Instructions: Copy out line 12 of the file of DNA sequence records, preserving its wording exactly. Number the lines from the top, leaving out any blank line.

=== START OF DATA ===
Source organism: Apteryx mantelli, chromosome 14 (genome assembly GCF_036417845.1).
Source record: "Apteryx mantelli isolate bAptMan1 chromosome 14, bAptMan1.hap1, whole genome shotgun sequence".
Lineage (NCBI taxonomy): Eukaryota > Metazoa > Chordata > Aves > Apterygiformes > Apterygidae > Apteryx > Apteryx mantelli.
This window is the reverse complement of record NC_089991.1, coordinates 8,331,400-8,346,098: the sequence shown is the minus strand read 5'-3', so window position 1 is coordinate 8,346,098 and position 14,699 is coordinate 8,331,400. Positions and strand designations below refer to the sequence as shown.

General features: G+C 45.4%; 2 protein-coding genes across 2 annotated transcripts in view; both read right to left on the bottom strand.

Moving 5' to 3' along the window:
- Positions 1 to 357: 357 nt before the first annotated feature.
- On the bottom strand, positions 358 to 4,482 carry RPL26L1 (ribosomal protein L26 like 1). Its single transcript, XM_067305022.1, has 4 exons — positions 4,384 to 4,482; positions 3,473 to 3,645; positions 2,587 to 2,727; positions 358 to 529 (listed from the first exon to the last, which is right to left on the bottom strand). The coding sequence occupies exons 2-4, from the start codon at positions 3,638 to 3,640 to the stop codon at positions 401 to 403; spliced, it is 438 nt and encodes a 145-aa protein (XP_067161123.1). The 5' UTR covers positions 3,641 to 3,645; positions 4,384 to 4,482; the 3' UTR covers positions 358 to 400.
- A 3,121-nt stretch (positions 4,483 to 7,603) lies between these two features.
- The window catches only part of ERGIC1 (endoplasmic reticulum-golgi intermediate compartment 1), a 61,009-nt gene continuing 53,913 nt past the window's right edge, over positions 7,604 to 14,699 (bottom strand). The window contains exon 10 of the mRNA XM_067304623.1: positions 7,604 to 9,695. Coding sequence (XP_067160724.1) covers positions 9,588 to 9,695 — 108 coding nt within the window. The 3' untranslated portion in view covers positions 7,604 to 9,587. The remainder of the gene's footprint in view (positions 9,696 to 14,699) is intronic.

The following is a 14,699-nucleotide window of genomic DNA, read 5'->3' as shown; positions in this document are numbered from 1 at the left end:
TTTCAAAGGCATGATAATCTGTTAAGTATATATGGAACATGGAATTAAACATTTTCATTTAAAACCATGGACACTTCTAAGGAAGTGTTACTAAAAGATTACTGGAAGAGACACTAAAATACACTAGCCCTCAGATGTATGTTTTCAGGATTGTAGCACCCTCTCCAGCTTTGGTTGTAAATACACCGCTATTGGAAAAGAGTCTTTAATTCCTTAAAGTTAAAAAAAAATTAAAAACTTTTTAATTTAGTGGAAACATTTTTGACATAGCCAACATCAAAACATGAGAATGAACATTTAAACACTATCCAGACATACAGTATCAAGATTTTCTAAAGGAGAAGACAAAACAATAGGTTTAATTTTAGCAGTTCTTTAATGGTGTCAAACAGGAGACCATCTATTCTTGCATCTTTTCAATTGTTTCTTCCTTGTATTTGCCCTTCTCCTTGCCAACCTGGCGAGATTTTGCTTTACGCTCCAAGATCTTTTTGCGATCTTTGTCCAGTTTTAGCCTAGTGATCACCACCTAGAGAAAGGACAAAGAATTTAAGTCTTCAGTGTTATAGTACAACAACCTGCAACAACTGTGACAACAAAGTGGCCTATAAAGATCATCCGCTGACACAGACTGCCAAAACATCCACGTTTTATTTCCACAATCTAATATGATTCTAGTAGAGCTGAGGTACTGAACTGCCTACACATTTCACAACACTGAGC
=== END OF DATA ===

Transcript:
TTTCAAAGGCATGATAATCTGTTAAGTATATATGGAACATGGAATTAAACATTTTCATTTAAAACCATGGACACTTCTAAGGAAGTGTTACTAAAAGATTACTGGAAGAGACACTAAAATACACTAGCCCTCAGATGTATGTTTTCAGGATTGTAGCACCCTCTCCAGCTTTGGTTGTAAATACACCGCTATTGGAAAAGAGTCTTTAATTCCTTAAAGTTAAAAAAAAATTAAAAACTTTTTAATTTAGTGGAAACATTTTTGACATAGCCAACATCAAAACATGAGAATGAACATTTAAACACTATCCAGACATACAGTATCAAGATTTTCTAAAGGAGAAGACAAAACAATAGGTTTAATTTTAGCAGTTCTTTAATGGTGTCAAACAGGAGACCATCTATTCTTGCATCTTTTCAATTGTTTCTTCCTTGTATTTGCCCTTCTCCTTGCCAACCTGGCGAGATTTTGCTTTACGCTCCAAGATCTTTTTGCGATCTTTGTCCAGTTTTAGCCTAGTGATCACCACCTAGAGAAAGGACAAAGAATTTAAGTCTTCAGTGTTATAGTACAACAACCTGCAACAACTGTGACAACAAAGTGGCCTATAAAGATCATCCGCTGACACAGACTGCCAAAACATCCACGTTTTATTTCCACAATCTAATATGATTCTAGTAGAGCTGAGGTACTGAACTGCCTACACATTTCACAACACTGAGC